Having made it through their first winter in Iowa, J.W. and Laura were ready to take up the spring work of clearing some land for a garden and then more land to be planted in grain in the fall. They proceeded with this work through 1856. In her memoir, Laura wrote of their nearest neighbors, a family named Beed from England lead to the area by two sons, George and John. Although Laura said that land could be taken as homesteads, I have not yet found any record of the Beeds doing that or buying land, although I have found records of J.W. Booth buying land. In addition, the Booths were enumerted on the 1856 Iowa state census, however I haven’t found any of the Beeds there. Nevertheless, they were reported on as neighbors.
The summer of 1856 Laura’s mother (Marinda Blackman Denman)and a sister (Marinda) who had been in poor health came to visit the young couple from Ohio. Laura’s mother stayed about 6 weeks and then returned home, leaving Marinda to spend the winter with Laura and J.W., with the hope that the change in climate would improve her health.
The family prepared their house for the coming winter, filling any crack or crevice well and making arrangements for their stock (a horse, cow and pigs) to be protected and fed. J.W. had planned to make a trip to Ft. Dodge to the land office there and early in December, one morning left with the horse and buggy to make that trip. The night he left it began to snow and soon “a veritable blizzard was upon us.” By the next morning there was 10-12 inches of snow on the ground and the storm continued. Laura and Marinda had to deal with getting from the house to the stable in order to provide food for the animals. Although both women were in ill-health, Marinda thought it was safer for her to do the task and proceeded to dress herself in trousers and coat of J.W.’s and went off in the direction of the stable. She successfully got there and back, having managed to feed the stock.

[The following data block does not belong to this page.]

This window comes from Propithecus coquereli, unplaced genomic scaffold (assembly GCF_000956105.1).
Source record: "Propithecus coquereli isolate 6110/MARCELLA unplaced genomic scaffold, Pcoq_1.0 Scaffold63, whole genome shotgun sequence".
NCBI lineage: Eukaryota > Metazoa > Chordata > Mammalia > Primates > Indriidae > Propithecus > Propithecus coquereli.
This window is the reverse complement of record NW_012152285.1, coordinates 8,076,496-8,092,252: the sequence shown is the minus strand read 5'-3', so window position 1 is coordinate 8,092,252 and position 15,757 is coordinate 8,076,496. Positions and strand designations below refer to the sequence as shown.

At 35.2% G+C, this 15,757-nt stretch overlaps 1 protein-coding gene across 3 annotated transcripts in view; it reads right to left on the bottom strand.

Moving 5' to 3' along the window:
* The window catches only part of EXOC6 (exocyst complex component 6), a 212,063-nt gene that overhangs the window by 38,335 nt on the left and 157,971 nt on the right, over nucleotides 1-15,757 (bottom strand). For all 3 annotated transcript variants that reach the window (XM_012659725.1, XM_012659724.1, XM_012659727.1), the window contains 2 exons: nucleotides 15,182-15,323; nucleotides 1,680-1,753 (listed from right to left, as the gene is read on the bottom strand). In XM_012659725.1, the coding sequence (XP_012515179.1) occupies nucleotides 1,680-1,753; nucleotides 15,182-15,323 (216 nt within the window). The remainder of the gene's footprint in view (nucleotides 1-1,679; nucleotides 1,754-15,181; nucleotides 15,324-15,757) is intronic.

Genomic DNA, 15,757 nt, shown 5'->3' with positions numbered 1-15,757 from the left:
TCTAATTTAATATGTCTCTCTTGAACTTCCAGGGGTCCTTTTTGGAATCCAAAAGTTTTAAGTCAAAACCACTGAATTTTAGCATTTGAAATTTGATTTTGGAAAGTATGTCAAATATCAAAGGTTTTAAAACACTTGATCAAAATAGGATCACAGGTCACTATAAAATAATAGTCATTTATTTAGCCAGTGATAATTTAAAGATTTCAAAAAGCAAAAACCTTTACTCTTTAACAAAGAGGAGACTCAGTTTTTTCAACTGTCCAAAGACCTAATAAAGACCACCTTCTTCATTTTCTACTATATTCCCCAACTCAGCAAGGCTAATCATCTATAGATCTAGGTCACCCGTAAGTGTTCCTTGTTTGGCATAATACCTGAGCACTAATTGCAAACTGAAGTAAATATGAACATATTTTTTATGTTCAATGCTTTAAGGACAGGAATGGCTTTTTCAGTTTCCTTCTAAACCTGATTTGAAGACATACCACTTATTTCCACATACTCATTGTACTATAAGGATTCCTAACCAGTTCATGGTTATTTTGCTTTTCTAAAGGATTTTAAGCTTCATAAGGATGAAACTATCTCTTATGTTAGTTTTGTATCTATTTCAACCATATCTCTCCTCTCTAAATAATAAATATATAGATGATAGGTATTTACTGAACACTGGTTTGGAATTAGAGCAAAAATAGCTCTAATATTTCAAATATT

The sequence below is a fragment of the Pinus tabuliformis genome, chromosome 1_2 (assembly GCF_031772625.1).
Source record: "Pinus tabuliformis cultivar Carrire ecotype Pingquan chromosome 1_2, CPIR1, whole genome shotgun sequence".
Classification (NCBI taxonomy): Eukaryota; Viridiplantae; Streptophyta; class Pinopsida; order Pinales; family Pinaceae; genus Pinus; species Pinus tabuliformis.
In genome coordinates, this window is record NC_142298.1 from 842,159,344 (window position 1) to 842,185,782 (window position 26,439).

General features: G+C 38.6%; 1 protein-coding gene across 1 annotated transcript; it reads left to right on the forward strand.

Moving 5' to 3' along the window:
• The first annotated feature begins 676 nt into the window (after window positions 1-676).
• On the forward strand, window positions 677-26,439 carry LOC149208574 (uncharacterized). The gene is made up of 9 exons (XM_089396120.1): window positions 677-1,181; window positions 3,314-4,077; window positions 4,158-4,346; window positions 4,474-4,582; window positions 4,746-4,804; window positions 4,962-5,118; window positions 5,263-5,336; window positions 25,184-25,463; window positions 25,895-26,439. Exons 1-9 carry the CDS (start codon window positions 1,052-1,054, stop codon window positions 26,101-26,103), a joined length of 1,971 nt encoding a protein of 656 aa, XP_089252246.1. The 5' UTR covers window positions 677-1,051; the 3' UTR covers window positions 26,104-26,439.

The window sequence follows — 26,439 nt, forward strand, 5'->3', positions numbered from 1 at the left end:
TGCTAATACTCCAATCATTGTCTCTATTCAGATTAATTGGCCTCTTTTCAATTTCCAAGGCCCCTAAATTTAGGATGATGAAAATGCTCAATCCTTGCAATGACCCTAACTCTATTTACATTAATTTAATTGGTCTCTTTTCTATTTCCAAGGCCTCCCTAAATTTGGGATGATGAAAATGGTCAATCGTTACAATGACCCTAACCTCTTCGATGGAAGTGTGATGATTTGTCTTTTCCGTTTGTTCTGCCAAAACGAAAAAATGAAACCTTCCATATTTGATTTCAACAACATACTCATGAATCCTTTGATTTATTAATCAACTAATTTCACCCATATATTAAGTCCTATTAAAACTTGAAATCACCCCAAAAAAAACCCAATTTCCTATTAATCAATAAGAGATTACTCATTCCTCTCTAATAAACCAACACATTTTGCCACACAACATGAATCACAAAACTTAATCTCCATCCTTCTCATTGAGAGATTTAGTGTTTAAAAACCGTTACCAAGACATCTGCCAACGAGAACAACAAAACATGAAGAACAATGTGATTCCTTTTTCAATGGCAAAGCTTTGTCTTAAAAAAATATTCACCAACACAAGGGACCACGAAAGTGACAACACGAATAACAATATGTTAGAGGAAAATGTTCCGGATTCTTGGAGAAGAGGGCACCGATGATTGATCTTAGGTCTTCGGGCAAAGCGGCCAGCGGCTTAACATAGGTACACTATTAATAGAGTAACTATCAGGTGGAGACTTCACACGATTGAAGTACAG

On the third day of J.W.’s absence, their neighbor the elder Mr. Beed came to help with caring for the stock. Finally on the 6th day, J.W. made it back home. He had floundered through snow drifts, often having to shovel a path for the horse, and dealing with intense cold. In other places his way was completely clear, having “been swept by the fury of the blasts.” Northern Iowa and the prairie suffered the worst winter yet known that year.